Researchers at Weill Cornell Medicine – Qatar (WCM-Q), a Qatar Foundation partner university, can now predict whether a date palm seed will produce a male or female plant with effectively 100 percent accuracy – with huge implications for the commercial use of the plant.
The team led by Dr. Joel Malek, Assistant Professor of Genetic Medicine and Director of the Genomics Core at WCM-Q, already knew that the sex of the date palm plant is determined by the XY system, where the male of the species determines the sex of the offspring. They also knew that a large region of genes appeared to be always associated with gender, but were unclear on the specific DNA responsible.
That uncertainty has now been solved, and the research team has discovered how to predict the sex of all 14 palm tree species within the Phoenix genus, which contains the date palm, by decoding the genome of each species.
Dr. Malek said: “The mechanism was narrowed down to four genes that every male plant in the entire genus had, but that were absent in the female plants. Essentially, those four genes are responsible for a tree-producing pollen.”
The discovery, reported in the high-impact journal Nature Communications, could have major implications for commercial agriculture and horticulture. For farmers growing and harvesting date palms, having as many female plants as possible maximizes crop yields. Meanwhile, city planners and landscape gardeners planting palm trees for aesthetic reasons prefer male plants, as they do not produce fruit that must be cleared up when it drops.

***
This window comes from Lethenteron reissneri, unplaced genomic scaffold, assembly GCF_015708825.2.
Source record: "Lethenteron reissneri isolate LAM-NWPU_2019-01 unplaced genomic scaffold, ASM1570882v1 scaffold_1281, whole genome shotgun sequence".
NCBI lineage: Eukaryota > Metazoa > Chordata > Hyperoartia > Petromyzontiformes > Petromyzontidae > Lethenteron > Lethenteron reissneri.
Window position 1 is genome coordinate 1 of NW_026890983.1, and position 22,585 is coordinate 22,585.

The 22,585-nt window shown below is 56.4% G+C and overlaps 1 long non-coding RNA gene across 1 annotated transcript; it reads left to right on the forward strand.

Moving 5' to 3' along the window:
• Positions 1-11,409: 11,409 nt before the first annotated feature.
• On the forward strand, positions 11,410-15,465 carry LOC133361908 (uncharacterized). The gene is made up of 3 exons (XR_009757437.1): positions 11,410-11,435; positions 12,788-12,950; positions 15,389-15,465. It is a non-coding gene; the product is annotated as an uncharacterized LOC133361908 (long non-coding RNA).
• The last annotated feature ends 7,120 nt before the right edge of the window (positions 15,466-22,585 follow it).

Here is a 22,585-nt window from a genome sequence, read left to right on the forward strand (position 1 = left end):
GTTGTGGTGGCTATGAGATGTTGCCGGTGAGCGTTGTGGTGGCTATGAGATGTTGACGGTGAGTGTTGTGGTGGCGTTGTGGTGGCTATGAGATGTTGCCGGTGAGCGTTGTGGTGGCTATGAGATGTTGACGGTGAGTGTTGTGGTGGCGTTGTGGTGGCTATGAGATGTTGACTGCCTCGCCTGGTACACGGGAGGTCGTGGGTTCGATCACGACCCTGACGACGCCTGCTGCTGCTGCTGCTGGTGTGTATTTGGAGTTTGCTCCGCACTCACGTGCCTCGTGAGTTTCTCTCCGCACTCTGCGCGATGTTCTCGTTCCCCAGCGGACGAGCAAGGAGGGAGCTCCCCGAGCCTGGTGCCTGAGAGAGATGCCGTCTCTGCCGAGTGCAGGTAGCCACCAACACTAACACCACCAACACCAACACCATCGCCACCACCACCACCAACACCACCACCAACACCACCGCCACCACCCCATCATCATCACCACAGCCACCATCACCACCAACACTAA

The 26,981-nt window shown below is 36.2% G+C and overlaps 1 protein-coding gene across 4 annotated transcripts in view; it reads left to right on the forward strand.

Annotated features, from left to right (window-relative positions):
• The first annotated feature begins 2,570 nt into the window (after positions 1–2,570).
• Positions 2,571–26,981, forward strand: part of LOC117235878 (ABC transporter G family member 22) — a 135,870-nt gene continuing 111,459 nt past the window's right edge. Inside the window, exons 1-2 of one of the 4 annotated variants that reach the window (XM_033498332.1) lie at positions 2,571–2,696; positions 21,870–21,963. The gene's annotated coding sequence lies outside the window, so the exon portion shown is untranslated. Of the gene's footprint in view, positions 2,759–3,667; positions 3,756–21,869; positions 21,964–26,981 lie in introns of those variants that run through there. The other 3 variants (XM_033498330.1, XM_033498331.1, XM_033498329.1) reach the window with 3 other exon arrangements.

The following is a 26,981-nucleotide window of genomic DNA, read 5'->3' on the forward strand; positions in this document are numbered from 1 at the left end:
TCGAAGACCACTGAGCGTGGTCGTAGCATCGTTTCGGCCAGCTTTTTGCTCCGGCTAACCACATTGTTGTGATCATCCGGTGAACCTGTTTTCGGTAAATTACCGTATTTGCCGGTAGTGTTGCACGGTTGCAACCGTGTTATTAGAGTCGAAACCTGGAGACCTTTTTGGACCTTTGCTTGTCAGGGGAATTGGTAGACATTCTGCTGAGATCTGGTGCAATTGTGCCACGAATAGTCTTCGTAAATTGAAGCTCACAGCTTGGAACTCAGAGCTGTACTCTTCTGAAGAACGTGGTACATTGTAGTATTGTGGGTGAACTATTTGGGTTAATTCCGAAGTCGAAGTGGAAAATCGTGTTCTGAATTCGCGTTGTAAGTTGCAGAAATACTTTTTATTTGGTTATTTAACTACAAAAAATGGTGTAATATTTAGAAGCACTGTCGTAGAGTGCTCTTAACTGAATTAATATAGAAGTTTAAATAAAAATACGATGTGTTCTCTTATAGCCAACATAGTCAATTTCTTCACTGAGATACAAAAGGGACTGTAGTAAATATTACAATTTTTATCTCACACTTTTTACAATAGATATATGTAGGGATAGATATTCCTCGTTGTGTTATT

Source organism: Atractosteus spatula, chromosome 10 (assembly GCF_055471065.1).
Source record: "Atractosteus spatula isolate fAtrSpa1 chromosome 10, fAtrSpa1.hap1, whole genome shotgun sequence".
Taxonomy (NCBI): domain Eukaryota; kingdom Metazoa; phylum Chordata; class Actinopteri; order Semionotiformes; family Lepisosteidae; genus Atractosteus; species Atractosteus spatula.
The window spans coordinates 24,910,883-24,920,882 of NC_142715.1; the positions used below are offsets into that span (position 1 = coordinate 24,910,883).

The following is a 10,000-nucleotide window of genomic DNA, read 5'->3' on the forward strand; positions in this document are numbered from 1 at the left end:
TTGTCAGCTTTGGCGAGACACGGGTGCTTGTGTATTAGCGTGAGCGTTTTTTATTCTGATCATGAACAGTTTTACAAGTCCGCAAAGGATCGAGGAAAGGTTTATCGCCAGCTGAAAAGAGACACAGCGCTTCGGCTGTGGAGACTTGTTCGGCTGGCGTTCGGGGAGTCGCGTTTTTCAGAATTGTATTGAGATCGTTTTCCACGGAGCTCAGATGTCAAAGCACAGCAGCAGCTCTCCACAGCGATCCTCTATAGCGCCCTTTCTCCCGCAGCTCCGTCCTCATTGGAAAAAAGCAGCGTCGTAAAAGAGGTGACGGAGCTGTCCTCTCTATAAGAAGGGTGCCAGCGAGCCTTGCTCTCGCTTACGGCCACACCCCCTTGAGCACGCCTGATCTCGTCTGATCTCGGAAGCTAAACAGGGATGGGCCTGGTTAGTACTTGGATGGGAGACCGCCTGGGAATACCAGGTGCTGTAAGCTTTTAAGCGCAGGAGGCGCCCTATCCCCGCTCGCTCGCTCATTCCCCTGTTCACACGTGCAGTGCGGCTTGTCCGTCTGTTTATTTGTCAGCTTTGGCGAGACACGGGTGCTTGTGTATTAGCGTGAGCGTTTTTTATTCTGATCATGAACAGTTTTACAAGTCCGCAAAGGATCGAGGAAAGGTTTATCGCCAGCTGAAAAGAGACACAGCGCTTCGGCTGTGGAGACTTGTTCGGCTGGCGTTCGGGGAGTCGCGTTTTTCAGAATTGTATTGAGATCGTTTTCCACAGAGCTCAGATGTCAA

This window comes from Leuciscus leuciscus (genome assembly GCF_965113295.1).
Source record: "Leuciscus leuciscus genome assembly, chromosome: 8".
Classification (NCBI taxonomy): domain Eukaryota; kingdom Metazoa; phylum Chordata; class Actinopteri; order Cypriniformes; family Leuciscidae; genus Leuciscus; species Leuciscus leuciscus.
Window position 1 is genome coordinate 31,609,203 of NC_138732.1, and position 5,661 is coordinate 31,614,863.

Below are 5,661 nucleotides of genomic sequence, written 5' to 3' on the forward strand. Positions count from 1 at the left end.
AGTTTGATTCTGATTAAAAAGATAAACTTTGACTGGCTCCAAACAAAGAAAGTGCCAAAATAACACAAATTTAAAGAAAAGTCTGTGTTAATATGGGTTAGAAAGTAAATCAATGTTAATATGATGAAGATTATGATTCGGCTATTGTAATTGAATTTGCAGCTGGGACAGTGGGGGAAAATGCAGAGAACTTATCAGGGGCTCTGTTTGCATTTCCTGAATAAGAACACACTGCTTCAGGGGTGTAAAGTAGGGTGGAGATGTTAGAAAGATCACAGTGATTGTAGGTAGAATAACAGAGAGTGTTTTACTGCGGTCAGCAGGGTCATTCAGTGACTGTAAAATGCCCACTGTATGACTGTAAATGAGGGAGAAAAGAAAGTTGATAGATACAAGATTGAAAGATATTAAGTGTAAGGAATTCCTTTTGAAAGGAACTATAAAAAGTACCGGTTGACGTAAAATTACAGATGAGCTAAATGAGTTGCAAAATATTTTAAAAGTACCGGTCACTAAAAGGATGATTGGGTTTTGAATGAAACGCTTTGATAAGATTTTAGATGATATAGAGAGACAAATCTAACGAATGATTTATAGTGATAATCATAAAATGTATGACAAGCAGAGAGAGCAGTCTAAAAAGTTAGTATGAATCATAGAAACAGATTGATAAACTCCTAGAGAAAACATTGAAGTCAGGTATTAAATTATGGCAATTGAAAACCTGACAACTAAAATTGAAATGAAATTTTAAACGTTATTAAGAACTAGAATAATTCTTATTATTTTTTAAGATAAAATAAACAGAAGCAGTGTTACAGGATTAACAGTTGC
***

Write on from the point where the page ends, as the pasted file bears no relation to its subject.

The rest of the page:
“Farmers must traditionally wait four or five years to discover whether the trees that they have planted will yield fruit or pollen, so genetic testing of the seeds can ensure a high ratio of female plants are grown, with only a few male plants being cultivated for pollination purposes,” Dr. Malek said:
“The genetic test can be used on other species in the genus that are also important such as the Canary Island date palm, which is extremely widespread in the world at large for landscaping.”
Future research will see Dr. Malek and his team identifying the genes that control features such as the date’s size, sweetness and texture, along with its resistance to certain diseases and stress factors such as drought.
The research was funded by an exceptional proposal grant from Qatar National Research Fund, a member of Qatar Foundation.
To read more, please click here